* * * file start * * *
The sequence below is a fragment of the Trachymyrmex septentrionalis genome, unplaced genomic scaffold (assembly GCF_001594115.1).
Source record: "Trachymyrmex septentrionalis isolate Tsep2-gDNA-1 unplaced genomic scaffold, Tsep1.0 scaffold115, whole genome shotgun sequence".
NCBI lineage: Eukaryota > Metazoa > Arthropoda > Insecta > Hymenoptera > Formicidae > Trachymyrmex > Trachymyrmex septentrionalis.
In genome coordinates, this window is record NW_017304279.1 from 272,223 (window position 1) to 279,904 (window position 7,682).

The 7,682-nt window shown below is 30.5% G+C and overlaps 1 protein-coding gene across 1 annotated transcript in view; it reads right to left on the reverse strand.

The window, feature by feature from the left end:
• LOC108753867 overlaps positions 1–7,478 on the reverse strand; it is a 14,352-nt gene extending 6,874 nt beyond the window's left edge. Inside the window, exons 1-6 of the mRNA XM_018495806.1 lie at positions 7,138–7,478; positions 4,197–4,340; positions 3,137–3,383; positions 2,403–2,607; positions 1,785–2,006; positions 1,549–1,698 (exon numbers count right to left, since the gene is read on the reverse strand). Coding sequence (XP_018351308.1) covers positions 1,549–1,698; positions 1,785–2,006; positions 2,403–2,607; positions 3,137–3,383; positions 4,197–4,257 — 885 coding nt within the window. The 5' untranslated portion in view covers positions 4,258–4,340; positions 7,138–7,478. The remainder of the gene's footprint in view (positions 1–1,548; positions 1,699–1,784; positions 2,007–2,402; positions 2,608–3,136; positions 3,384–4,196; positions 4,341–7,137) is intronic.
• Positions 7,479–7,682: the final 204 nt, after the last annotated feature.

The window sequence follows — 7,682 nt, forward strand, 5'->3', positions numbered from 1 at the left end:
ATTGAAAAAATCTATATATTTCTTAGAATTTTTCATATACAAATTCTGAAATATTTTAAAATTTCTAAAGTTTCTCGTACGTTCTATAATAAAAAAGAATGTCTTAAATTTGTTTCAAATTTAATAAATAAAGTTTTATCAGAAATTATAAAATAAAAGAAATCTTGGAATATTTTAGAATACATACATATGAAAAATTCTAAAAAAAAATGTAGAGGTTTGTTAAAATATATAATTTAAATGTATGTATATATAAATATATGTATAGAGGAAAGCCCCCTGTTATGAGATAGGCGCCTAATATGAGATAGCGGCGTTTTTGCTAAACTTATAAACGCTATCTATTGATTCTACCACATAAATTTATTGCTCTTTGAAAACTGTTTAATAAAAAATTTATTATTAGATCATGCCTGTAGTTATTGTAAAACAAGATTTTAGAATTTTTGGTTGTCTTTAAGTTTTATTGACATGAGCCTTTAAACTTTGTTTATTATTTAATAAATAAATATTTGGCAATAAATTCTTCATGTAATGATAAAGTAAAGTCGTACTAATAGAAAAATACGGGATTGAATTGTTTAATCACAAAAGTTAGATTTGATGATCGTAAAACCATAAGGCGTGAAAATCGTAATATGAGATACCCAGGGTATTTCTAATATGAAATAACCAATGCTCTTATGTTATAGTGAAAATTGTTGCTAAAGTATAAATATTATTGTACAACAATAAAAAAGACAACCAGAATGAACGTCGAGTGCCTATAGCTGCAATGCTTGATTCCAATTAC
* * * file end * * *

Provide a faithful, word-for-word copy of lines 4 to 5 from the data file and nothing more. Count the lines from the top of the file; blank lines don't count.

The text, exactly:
In genome coordinates, this window is record NW_017304279.1 from 272,223 (window position 1) to 279,904 (window position 7,682).

The 7,682-nt window shown below is 30.5% G+C and overlaps 1 protein-coding gene across 1 annotated transcript in view; it reads right to left on the reverse strand.